Psalm 130—Forgiveness is Necessary in Any Relationship

Psalm 130—Forgiveness is Necessary in Any Relationship

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If Thou, O Lord, shouldst mark iniquities, Lord, who could stand. But there is forgiveness with Thee.
Psalm 130:3-4
Forgiveness is a necessary ingredient of any relationship. This is not only because forgiveness is a Christian concept. It is a practical one. I’ve been married now for over 25 years. If I do one thing wrong per week towards my wife (and believe me I do more than one thing wrong per week), that would amount to over 1,300 transgressions against my wife. Could you love someone if they had done over 1,300 things wrong. And that’s being generous. If I do five things wrong per week, that’s over 6,500 transgressions. I’ve been at my current parish for over 16 years. There are 1,200 people who call this parish home. If I do one thing wrong per year per each of them, that’s nearly 20,000 sins committed in my parish, if I only do one wrong thing per person year.
My point is that, in any serious relationship we have, the number of transgressions will pile up quickly. And the only way to stay committed and loving long term towards a spouse, a child, a parent, a friend, or a co-worker is forgiveness. Our ability to forgive them. Their ability to forgive us.
Every time we sin, we are also sinning against God. Every private sin, meaning a sinful thought or action committed alone, is a sin against God. Every time we sin against someone else, we are also sinning against God, Who gave us a commandment to love our neighbors as ourselves. Sin is the failure to love. So every sin we commit against someone else, in the moment we commit it, we are failing to love that person, and we are sinning against God as well. Think about how many sins you commit each day, each week, each year. The number of sins we all commit is astronomical. There is no way we can hope for any relationship with God without His forgiveness.
If God marked our iniquities, there is no way anyone could stand before His awesome judgment seat and hope for salvation. The truth is that when we come to God with a repentant heart, asking for His forgiveness and pledging to do better, that God forgives us. If we expect God to forgive us, should we also forgive one another? Because our sins against God are the total of sins we have committed against others, in addition to the private sins we commit that no one knows about. Going back to my example of sinning once against each person in my parish once a year, that’s 16 sins against each person, but nearly 20,000 sins in total against God. And that’s being generous, the total is much higher than 20,000 I’m sure. Now let’s say that a person in my parish has sinned against me 20 times. Shouldn’t I be able to forgive that person, realizing that I need forgiveness for 20,000 sins from God?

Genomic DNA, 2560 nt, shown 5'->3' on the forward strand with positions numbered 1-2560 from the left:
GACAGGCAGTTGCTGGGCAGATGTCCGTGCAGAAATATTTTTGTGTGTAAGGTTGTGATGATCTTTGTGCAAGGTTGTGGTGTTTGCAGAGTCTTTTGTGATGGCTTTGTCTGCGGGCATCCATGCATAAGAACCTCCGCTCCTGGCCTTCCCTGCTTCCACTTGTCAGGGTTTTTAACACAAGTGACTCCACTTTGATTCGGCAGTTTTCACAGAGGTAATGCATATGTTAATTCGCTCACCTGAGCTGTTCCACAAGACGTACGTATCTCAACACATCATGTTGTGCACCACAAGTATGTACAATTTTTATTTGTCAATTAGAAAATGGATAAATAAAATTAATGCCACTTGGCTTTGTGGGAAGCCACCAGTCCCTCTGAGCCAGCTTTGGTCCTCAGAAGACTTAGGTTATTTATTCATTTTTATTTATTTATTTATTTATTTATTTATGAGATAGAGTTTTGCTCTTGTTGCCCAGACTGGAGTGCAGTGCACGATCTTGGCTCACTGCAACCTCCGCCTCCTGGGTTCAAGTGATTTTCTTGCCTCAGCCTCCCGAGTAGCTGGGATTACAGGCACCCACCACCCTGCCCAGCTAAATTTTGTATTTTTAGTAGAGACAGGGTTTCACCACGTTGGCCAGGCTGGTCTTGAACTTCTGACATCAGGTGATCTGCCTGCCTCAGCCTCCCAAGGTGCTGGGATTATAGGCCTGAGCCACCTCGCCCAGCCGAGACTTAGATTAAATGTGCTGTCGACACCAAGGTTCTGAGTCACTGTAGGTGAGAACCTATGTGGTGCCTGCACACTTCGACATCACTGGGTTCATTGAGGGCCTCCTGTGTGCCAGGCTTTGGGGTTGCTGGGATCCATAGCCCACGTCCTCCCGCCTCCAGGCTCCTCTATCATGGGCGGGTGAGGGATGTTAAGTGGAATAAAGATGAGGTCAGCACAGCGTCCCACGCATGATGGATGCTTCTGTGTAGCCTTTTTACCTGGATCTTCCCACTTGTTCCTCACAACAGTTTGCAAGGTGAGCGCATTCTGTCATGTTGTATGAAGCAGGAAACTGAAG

I’m reminded of the parable of the unforgiving servant in Matthew 18: 23-35. A man owed the king 10,000 talents. A talent back then was an amount of money, equal to what a person could earn in 10 years. Let’s say, in modern dollars, a million dollars. So 10,000 talents would equal 10 billion dollars. That’s more money than most of us can conceive of. The servant besought the king to forgive him that amount and the king did. The servant then went out and came upon a man who owed him 100 denarii. A denarius is equivalent to what a person might earn in a day. In contemporary dollars, let’s say that 100 days of work equals $35,000. The servant would not forgive the man $35,000, after the king had forgiven him $10 billion! When people saw this, they told the king, who brought the servant back, and took back his forgiveness and cast the servant into prison. The lesson Jesus tells us in Matthew 18:35 is “So my heavenly Father will do to everyone of you, if you do not forgive your brother from your heart.”